I try to go through life and stay grateful, even when things aren’t great.  When I was younger I had a bad habit of trying to affix blame on someone or something when things weren’t perfect.  And when I say stay grateful, I mean grateful for every beautiful thing I’m able to experience and not have it lost to being jaded or cynical.  Last night was one of those times.

So, during my teens and early twenties I played in a band.  We recorded a couple records and toured the US a couple of times.  I also had a small record label and put out several releases in the 80’s and early 90’s.  Best time of my life until having kids.  For some reason I always knew I would never hack it as a professional musician, at least in the “earning an income” part.  Frankly, I saw very early what kind of carnage the music business leaves behind and it hit me really hard.  I know that sounds melodramatic to anyone who might think music isn’t real work, but trust me…There are times where you just can’t understand why people do it.

I am lucky enough to have some embarrassingly talented friends.  Musicians, artists, singers, actors, entrepreneurs, developers, teachers…you name it.  Grateful to have these people among my friends.  As a friend and I both agreed last night…sometimes it’s both inspiring and depressing.  We were lucky enough to be invited to a very small gathering and performance by Tony Furtado, who was an acquaintence of mine in high school.  He was a banjo picker and I was a Flying-V-playing-metal-head, but even then I knew he was a guy destined for an interesting path in life.  I mean…who in their right mind picks the banjo as a bay area kid growing up in the 70’s and 80’s?  He took a lot of crap for it (and I probably contributed to it), but I admired the dude for staying on the path and making a life of it.  If you’ve never heard of Tony, you really need to check out some of his music and see him live.  I dare you to find a squeaky note.  As a musician, one of the things you lose over time (if you’re not careful) is the ability to hear music on the whole.  If you’re a guitar player you REALLY hear guitar, for example.  Your selective listening becomes heightened for both the good and bad.  It’s even worse as a recording engineer.  It used to be that the tone of a kick drum could ruin an entire record for me.  Being opinionated and passionate is exactly what makes musicians the kind of people they are and it’s what we love about them.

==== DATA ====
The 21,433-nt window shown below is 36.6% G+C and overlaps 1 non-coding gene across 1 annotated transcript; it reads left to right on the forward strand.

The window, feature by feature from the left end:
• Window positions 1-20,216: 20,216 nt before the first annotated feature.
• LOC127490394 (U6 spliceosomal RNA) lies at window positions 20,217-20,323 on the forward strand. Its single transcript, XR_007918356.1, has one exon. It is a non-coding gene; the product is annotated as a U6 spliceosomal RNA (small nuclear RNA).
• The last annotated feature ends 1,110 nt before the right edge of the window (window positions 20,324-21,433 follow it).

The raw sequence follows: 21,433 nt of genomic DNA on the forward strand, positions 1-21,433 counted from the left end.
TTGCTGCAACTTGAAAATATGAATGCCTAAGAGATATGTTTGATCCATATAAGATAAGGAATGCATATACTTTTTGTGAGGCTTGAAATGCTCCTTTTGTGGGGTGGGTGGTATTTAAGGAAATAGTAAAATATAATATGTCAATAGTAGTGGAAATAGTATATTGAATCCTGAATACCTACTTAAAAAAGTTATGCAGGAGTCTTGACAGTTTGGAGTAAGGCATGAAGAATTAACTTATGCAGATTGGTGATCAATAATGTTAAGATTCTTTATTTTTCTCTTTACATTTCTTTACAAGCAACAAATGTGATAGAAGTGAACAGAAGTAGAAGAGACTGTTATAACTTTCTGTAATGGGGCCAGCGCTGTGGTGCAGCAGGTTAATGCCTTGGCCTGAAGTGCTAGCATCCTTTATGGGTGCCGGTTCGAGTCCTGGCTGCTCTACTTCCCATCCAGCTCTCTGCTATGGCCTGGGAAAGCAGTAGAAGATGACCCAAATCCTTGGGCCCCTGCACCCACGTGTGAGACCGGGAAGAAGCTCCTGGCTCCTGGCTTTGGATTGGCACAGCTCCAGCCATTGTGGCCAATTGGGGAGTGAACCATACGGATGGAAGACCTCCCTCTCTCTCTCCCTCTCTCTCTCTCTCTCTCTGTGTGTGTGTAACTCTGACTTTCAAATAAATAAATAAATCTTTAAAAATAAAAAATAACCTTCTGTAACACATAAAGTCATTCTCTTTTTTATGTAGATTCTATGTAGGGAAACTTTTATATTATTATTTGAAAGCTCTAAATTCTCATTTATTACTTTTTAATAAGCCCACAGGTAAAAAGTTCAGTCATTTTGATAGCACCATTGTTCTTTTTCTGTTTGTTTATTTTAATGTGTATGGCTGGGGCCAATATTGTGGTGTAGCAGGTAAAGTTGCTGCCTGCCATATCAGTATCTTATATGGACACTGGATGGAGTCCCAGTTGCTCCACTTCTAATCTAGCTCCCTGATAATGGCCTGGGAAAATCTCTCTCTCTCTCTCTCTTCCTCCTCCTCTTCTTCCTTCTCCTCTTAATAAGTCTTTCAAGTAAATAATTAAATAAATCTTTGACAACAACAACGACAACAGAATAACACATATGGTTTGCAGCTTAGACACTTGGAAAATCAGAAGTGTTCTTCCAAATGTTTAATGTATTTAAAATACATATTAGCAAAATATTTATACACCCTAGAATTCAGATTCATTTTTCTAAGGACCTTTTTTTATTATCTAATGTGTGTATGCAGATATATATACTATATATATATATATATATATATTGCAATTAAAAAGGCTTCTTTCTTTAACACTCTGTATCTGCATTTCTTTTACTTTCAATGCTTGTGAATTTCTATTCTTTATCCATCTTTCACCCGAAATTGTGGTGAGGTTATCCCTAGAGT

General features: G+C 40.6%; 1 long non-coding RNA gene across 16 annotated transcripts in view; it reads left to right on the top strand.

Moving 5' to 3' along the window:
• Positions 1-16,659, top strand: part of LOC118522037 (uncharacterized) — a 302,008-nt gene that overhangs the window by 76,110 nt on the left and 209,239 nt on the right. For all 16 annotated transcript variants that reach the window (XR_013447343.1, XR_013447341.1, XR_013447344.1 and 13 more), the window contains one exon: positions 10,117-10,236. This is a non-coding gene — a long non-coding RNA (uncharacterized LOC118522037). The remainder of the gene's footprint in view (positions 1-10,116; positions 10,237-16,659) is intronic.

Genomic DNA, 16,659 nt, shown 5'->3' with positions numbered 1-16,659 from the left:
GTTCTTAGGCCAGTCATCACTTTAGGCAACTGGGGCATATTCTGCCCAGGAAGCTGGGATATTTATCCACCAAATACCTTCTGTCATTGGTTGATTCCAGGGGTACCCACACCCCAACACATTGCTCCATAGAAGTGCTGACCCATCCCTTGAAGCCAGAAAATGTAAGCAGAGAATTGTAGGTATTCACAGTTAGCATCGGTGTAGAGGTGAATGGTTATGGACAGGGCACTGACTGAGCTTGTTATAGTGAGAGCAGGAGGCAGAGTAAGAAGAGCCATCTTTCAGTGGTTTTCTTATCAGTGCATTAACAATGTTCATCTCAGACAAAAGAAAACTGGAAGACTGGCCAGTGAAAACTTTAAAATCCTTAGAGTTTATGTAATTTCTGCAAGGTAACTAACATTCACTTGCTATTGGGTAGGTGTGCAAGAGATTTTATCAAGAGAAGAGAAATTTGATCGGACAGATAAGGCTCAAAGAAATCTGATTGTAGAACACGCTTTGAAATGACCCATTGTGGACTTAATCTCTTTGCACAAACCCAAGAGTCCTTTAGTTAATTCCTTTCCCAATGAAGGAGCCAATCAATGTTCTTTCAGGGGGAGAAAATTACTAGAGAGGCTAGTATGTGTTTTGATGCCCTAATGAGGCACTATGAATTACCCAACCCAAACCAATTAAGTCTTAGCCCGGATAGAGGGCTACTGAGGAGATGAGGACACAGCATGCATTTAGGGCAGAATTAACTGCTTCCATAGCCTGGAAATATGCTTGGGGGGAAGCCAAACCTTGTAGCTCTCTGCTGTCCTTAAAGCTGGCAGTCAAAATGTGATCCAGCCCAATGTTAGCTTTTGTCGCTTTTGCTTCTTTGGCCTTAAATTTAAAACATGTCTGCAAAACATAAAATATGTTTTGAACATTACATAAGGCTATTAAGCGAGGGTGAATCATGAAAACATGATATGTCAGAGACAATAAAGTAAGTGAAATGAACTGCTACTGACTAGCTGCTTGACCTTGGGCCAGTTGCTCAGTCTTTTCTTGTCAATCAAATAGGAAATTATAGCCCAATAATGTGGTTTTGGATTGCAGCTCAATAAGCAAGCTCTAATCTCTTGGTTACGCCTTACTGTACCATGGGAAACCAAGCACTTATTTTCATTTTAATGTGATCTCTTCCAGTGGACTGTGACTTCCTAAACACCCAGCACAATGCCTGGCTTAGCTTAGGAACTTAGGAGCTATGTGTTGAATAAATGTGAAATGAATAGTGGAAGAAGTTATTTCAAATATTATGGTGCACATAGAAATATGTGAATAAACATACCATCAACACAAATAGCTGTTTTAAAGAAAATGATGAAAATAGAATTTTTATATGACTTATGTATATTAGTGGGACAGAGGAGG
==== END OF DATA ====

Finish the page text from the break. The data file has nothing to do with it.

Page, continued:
Anyway, on to the gratitude, and eventually my point 🙂

As I sat in a room (literally, a bedroom) with 25 or so other people watching Tony and his amazing bass player Sam Howard, it hit me really hard.  This guy has been pouring his entire life into his craft for 30 years and for 20 bucks I got to sit a free-throw away from him while he played two astounding sets of ultra-personal music from his repertoire.  He sang a very personal song about the death of his father, from his mothers’ perspective.  His mom was sitting not 5 feet away from me.  There was another one about his little boy learning the word “star” and how he should never lose his star.  Talk about your intimate settings…

Stop and think about this for a minute.  If somebody were to see the immediate output of your life’s work on such an excruciatingly personal level, what would they say about it?

To me, it’s criminal that Tony Furtado isn’t a household name.  I’ve seen artists earn a silly amount of money with only a tenth the talent this dude has in his picking hand.  However, that is exactly the point of my little diatribe.  The guy has dedicated his life to his craft and I’m grateful I get to enjoy the output of it.  I’m quite sure he would love to get that “one big break” I keep hearing about, but I think many of us want that for him more than he wants it for himself.  Again, gratitude.  I just wish people could get the same level of amazement and appreciation I get from such an awesome artisan.